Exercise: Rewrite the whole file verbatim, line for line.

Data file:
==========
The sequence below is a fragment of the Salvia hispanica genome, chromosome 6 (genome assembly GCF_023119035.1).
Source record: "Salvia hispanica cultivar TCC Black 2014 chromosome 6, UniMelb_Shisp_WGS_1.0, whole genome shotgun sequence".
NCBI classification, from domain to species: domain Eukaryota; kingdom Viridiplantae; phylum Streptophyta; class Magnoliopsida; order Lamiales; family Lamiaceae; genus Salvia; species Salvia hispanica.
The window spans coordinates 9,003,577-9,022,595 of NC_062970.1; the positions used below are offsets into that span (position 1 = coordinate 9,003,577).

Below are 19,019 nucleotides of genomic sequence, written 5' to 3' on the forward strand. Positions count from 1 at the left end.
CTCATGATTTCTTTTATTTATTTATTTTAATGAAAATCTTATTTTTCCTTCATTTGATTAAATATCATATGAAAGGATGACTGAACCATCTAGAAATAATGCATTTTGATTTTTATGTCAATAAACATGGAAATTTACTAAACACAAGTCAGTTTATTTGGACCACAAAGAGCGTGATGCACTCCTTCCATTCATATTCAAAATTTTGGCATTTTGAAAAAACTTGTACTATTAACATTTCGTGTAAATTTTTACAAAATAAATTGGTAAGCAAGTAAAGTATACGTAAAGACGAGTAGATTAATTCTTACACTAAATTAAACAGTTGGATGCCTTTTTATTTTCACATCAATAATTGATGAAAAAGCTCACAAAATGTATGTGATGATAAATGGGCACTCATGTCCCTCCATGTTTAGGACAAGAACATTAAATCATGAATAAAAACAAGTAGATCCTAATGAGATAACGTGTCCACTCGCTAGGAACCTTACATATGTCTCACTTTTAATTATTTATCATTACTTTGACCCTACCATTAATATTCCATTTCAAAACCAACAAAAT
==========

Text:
The sequence below is a fragment of the Salvia hispanica genome, chromosome 6 (genome assembly GCF_023119035.1).
Source record: "Salvia hispanica cultivar TCC Black 2014 chromosome 6, UniMelb_Shisp_WGS_1.0, whole genome shotgun sequence".
NCBI classification, from domain to species: domain Eukaryota; kingdom Viridiplantae; phylum Streptophyta; class Magnoliopsida; order Lamiales; family Lamiaceae; genus Salvia; species Salvia hispanica.
The window spans coordinates 9,003,577-9,022,595 of NC_062970.1; the positions used below are offsets into that span (position 1 = coordinate 9,003,577).

Below are 19,019 nucleotides of genomic sequence, written 5' to 3' on the forward strand. Positions count from 1 at the left end.
CTCATGATTTCTTTTATTTATTTATTTTAATGAAAATCTTATTTTTCCTTCATTTGATTAAATATCATATGAAAGGATGACTGAACCATCTAGAAATAATGCATTTTGATTTTTATGTCAATAAACATGGAAATTTACTAAACACAAGTCAGTTTATTTGGACCACAAAGAGCGTGATGCACTCCTTCCATTCATATTCAAAATTTTGGCATTTTGAAAAAACTTGTACTATTAACATTTCGTGTAAATTTTTACAAAATAAATTGGTAAGCAAGTAAAGTATACGTAAAGACGAGTAGATTAATTCTTACACTAAATTAAACAGTTGGATGCCTTTTTATTTTCACATCAATAATTGATGAAAAAGCTCACAAAATGTATGTGATGATAAATGGGCACTCATGTCCCTCCATGTTTAGGACAAGAACATTAAATCATGAATAAAAACAAGTAGATCCTAATGAGATAACGTGTCCACTCGCTAGGAACCTTACATATGTCTCACTTTTAATTATTTATCATTACTTTGACCCTACCATTAATATTCCATTTCAAAACCAACAAAAT